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The ice cube at the end of the world

5 May 2005

What do you get when you take 1 Gt of water, cool it to -40 °C and add 4800 phototubes? The answer is IceCube, a 1 km3 neutrino telescope now being deployed at the South Pole.

The IceCube observatory is being built to detect extraterrestrial neutrinos with energies above 100 GeV. Neutrinos are attractive for high-energy astronomy because they are not absorbed in dense sources like other probe particles, and they travel in straight lines from their source. Protons or nuclear cosmic rays are also bent by interstellar magnetic fields, and while photons fly straight, at energies above 10 TeV, their interactions (by e+e pair creation) with interstellar background photons limit their range.

The interaction cross-sections of neutrinos are tiny, so a huge detector is required. Calculations of neutrino production in many different types of sources show that a 1 km3 (1 Gt) detector is required to observe astrophysical signals. IceCube will observe neutrinos that interact in Antarctic ice at the South Pole, producing muons, electrons or tau particles. These leptons interact with the ice (and the tau also decays), producing additional charged particles. High-energy (peta-electron-volts) muons travel many kilometres in the ice, and IceCube will observe muons that traverse the detector. The charged particles emit optical Cherenkov radiation, which can travel hundreds of metres before being detected by IceCube’s digital optical modules (DOMs). The type of neutrino, its direction and its energy can then be reconstructed by measuring the intensity and arrival time of the light at many DOMs.

Work at the South Pole

The South Pole might seem like an unusual place to build a huge detector, but the Antarctic ice is very clear and very stable. Deep below the surface, the light-absorption length can exceed 250 m. Compared with seawater, which is another active medium, the ice has much lower levels of background radiation and a longer attenuation length, but more light is scattered.

Using the US South Pole station as a base for operations, deployment of the IceCube detector in the ice began on 15 January, when the first hole was started (figure 1). A jet of water heated to 90 °C was used to melt the hole. The drill pumped 750 l/min of water from a 5 MW heater to reach a drilling speed of slightly over 1 m/min. Drilling this first hole, 2450 m deep and 60 cm in diameter, took about 52 h. Once the drilling was complete, a string of 60 DOMs was lowered into the hole, which took another 20 h (figure 2). The DOMs are attached to the string every 17 m, between depths of 1450 and 2450 m. The water that remained in the hole took about two weeks to freeze.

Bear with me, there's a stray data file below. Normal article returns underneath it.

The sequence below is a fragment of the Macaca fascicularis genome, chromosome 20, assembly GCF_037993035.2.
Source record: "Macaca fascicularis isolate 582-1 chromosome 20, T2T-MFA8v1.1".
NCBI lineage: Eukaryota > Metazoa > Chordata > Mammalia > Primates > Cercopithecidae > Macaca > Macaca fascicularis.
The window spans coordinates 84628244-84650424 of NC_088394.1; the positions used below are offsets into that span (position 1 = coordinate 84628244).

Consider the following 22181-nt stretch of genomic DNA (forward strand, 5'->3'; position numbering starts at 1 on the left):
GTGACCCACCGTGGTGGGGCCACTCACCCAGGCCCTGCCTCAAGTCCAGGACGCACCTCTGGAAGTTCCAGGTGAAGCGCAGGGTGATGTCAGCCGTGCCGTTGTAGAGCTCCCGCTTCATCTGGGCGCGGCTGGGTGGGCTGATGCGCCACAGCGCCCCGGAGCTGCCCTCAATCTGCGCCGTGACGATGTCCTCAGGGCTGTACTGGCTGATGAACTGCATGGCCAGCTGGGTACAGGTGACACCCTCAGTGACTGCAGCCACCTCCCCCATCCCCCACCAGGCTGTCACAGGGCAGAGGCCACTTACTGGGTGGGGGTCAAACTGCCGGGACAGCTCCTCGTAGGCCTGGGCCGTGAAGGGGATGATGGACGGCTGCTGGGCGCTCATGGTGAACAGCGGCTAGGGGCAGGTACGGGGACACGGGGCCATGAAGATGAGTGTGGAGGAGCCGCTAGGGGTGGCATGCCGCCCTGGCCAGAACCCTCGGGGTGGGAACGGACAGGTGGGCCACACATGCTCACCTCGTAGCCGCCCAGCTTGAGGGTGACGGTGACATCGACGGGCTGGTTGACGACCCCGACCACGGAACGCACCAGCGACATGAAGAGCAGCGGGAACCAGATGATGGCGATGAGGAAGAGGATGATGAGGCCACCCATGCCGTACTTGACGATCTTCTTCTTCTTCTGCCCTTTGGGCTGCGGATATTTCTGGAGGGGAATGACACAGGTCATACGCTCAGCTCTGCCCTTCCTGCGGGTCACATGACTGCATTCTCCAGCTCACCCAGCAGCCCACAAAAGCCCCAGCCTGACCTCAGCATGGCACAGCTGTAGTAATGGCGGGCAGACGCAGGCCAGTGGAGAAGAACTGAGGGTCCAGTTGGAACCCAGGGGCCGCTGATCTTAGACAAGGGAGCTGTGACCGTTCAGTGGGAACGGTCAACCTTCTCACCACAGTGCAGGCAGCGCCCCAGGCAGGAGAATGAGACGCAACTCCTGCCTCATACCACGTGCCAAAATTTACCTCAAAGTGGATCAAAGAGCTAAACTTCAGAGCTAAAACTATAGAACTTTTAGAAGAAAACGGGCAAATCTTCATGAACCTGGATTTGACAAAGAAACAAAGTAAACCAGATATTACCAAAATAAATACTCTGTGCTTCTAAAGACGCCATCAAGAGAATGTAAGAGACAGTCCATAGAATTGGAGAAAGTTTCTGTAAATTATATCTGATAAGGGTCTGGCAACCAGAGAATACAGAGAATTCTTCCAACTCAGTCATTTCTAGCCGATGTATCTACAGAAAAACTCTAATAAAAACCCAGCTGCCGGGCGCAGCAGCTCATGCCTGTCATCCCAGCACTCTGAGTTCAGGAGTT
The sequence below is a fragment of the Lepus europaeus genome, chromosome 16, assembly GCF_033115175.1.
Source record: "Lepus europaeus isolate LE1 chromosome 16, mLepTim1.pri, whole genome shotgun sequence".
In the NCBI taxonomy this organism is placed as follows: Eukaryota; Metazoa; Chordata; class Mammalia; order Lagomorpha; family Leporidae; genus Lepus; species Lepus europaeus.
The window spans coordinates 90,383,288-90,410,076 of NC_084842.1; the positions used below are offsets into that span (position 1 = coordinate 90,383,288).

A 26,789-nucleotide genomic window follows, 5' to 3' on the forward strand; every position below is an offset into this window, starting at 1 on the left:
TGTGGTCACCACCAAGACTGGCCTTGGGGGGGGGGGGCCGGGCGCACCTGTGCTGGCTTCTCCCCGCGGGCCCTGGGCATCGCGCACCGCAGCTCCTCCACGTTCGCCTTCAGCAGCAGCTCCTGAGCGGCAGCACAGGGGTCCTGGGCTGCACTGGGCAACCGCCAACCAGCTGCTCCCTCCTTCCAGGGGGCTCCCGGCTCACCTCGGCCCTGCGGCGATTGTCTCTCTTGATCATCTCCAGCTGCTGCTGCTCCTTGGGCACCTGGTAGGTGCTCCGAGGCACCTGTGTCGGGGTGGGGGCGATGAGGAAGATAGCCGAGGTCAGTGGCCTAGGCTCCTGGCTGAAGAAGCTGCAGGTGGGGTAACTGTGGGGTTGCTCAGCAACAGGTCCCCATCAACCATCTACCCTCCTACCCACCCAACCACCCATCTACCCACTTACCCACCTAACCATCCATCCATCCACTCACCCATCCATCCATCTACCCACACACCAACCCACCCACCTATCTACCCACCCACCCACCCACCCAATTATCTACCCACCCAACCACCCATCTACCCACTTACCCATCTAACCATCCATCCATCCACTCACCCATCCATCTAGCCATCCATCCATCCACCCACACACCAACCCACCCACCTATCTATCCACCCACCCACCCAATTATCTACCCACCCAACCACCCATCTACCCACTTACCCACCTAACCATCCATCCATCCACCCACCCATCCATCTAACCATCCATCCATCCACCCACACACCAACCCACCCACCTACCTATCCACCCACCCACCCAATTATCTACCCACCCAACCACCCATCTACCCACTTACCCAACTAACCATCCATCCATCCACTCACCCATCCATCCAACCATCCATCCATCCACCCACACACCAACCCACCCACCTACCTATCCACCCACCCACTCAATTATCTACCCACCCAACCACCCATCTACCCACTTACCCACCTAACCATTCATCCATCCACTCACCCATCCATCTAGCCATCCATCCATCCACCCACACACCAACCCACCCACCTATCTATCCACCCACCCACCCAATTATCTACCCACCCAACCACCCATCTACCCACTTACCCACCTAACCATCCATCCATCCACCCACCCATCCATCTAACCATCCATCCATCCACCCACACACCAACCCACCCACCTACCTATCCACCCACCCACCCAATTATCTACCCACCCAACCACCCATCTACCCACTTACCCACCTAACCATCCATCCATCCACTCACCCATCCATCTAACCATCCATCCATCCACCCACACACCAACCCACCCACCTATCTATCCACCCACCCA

The South Pole is very different from an accelerator laboratory, and logistics is a key issue for IceCube. Environmental conditions are rough, and manpower and working time are limited, so everything must be carefully engineered and tested before being shipped to the Pole. Everything must be flown in from the Antarctic coast on LC-130 turboprop aeroplanes equipped with skis. The drilling rig alone filled 30 flights, about an eighth of the annual capacity; fuel for the drill required another 25 flights. Many of the components were transported in pieces to the Pole. The reassembly time limited this inaugural drilling campaign to about 10 days.

Figure 3 shows an early result of this hard work, a cosmic-ray muon in IceCube, in coincidence with an air shower observed by eight surface tanks that form part of the IceTop array above IceCube (see below). These data were taken less than two weeks after deployment, showing that everything works “right out of the box”. At the time, many of the DOMs were not yet turned on. More recent tests have verified that all 60 DOMs are working.

This success owed much to the Antarctic Muon and Neutrino Detector Array (AMANDA), which preceded IceCube and had more than 650 modules. The AMANDA optical modules contained only a photomultiplier tube (PMT) and analogue signals were transmitted to the surface on the power cable; later versions used fibre-optic cables to transmit analogue signals. These schemes worked in AMANDA, which observed several thousand atmospheric neutrinos, but the approach required manpower-intensive calibrations and could not be scaled up for the much larger IceCube. The solution was “String 18”, a string of DOMs that, in addition to the AMANDA fibre readout, included electronics for locally digitizing the signals, and sending digital signals to the surface. The digital readout worked, and the DOM approach was adopted by IceCube. This advance was a key to reaching the 1 km3 scale.

Each DOM functions independently. Data collection starts when a photon is detected. The PMT output is collected with a custom waveform-digitizer chip, which samples the signal 128 times at 300 megasamples per second. Three parallel 10 bit digitizers combine to provide a dynamic range of 16 bits. Late-arriving light is recorded with a 40 MHz, 10 bit analogue-to-digital converter, which stores 256 samples (6.4 μs). These waveforms enable IceCube to reconstruct the arrival time of most detected photons. A large field-programmable gate array with an embedded processor controls the system, compresses the data and forms it into packets.

The entire DOM uses only 5 W of power. Adjacent DOMs communicate via local-coincidence cables, allowing for possible coincidence triggers. Data are transmitted to the surface over the DOM power cables, and at the surface trigger conditions for the strings and array-wide are applied. The data are stored locally and selected samples transmitted to the Northern Hemisphere via satellite link.